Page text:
Then there's the Sand Hills neighborhood.
The rundown collection of boarded-up houses stands in direct contrast to the wealth and culture that surrounds it. Small businesses are shuttered and grimy; corner lots are overrun with knee-high weeds; abandoned houses with peeling paint squat on every block.
When Jovan Armstrong walks his childhood neighborhood, though, he sees promise, not decay.
"When you go to Summerville, there's a warm fuzzy feeling," said Armstrong, the vice president of the Sand Hills Neighborhood Watch. "You don't get that here ... but it's still available."
Armstrong has spent months selling his vision to residents and has their support. Now he's out to promote the new Sand Hills to the rest of Augusta.
Among his priorities are to attract the ASU students a mile away to the neighborhood. There's ample student housing if the empty houses could be renovated; there are two small apartment complexes within the neighborhood, but one is currently boarded up.
A laundromat and corner grocery also once existed, but are closed. Armstrong figures adding a coffee shop into the mix would complete the lure for students.
There are several barriers holding back the rebirth of Sand Hills; chief among them is money.
Business could be better at T's Barber Shop, said owner Steve Terrell, who would welcome a loan to improve his business. The dim little shop with two chairs and a century-old mirror sees only a handful of customers a day.
Another man next door who refused to give his name said he would love to open a bakery or donut shop in Sand Hills, but has run into similar problems raising the capital for such an operation.
Besides the business infrastructure that's already in place, there's an empty school and park waiting for a little tender loving care. In a walk around the neighborhood (which took place almost entirely in the street for a lack of sidewalks), Armstrong took visitors to the basketball court he played on as a child.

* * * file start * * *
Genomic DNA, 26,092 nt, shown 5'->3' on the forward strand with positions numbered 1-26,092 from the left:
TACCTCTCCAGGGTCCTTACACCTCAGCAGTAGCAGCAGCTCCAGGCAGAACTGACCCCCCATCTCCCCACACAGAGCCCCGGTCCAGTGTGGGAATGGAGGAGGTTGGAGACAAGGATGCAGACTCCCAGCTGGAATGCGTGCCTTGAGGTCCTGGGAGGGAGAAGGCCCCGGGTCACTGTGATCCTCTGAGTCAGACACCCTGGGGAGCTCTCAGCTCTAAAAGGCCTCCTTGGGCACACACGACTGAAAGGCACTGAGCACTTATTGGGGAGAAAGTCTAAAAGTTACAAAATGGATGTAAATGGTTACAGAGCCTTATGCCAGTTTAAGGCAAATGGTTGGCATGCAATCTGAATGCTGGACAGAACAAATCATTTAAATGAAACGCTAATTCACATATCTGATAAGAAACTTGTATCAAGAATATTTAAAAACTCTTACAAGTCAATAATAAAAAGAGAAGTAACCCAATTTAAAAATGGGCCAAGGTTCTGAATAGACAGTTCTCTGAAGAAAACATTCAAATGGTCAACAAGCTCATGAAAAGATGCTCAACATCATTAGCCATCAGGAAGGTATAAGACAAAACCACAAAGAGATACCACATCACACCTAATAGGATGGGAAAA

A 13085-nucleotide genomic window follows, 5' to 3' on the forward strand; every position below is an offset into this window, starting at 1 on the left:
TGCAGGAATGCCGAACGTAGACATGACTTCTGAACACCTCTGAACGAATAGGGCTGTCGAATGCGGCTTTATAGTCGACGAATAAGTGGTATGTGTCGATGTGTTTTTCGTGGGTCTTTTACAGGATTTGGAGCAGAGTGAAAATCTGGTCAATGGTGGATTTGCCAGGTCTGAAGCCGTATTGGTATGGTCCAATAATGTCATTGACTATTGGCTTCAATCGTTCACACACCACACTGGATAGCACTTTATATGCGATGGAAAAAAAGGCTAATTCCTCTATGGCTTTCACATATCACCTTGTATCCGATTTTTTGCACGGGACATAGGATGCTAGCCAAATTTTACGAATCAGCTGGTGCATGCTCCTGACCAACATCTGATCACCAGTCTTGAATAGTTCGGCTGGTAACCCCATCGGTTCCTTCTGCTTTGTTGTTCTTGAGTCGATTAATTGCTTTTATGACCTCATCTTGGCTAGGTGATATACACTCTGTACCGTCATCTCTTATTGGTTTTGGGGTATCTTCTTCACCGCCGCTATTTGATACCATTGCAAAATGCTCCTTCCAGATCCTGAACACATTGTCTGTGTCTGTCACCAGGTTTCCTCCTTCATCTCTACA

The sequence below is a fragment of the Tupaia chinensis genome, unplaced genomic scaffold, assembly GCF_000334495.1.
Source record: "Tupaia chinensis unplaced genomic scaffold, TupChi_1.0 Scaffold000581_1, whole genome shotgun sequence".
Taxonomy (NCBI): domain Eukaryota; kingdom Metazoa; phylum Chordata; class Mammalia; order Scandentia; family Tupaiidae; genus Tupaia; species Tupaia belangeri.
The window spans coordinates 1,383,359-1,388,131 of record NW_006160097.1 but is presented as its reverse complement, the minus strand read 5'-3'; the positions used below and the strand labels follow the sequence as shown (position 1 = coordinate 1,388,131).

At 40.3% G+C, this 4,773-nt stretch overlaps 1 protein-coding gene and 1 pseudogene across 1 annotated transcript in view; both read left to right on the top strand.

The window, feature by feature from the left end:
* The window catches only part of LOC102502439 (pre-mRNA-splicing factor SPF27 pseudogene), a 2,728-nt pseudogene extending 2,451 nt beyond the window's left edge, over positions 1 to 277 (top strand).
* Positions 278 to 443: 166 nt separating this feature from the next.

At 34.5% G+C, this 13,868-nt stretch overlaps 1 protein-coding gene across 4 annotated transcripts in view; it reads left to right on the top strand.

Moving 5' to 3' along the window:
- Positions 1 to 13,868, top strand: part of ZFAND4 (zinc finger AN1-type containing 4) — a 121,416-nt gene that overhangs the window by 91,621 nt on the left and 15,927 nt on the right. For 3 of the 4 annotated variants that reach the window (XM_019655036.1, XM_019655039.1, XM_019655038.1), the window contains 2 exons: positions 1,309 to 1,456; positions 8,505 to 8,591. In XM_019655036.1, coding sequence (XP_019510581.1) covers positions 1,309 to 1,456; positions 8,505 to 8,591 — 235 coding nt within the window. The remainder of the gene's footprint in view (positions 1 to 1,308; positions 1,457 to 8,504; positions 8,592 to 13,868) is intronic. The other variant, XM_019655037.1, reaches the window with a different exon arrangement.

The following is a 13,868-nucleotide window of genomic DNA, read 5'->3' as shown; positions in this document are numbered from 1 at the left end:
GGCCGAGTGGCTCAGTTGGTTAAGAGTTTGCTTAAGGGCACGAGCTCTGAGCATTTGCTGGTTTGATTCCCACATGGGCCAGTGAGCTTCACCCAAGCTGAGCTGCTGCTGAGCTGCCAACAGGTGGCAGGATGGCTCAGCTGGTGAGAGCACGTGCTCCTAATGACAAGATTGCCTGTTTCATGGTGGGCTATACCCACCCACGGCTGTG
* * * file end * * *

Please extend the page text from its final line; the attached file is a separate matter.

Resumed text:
The rusty backboard looked on the verge of collapse; tall weeds grew in cracks along the baselines. On the other side of a tall stand of trees is a junior-sized baseball diamond, complete with stadium lights on wooden poles.
It's the ghost of Sand Hills, one Yvonne Alford remembers from when she moved here in 1972.
Back then it was a quiet neighborhood; everyone knew each other and Alford felt comfortable letting her children wander the streets with their friends. The tone of the neighborhood changed in the late 1980s, when drugs and its accompanying crime moved into Sand Hills.
"Everything started going down," said Alford.
Hugh Evans, a former drug addict who lives near Sand Hills, remembers prostitutes and drug dealers on every corner. It was common to find people having sex in the parks in the early morning, Evans said.
"I saw it get bad," he said.
Evans credits a combination of drug education and increased police presence for ridding Sand Hills of its worst criminal element. The drug dealers from Sand Hills' worst days are either dead or in prison now, said Evans.
To prevent another generation from taking those dealers' place, Alford keeps tabs on the young men walking along her front porch.
Asked whether she ever fears for her safety, Alford said she would rather take the risk of getting shot than watch a generation waste their lives.
"At least I can say I died trying," Alford said.
Armstrong acknowledges he has a long road ahead if he wants to fully realize his vision. But he's heartened by the revitalization of communities such as Vine City in Atlanta, which have experienced a surge of investment after years of decay.
He's criticized sometimes for speaking in the abstract, but it's the big picture that motivates Armstrong. He turns to an old proverb for encouragement when the naysayers get under his skin:
"Those who say 'it can't be done' shouldn't stand in the way of those doing it."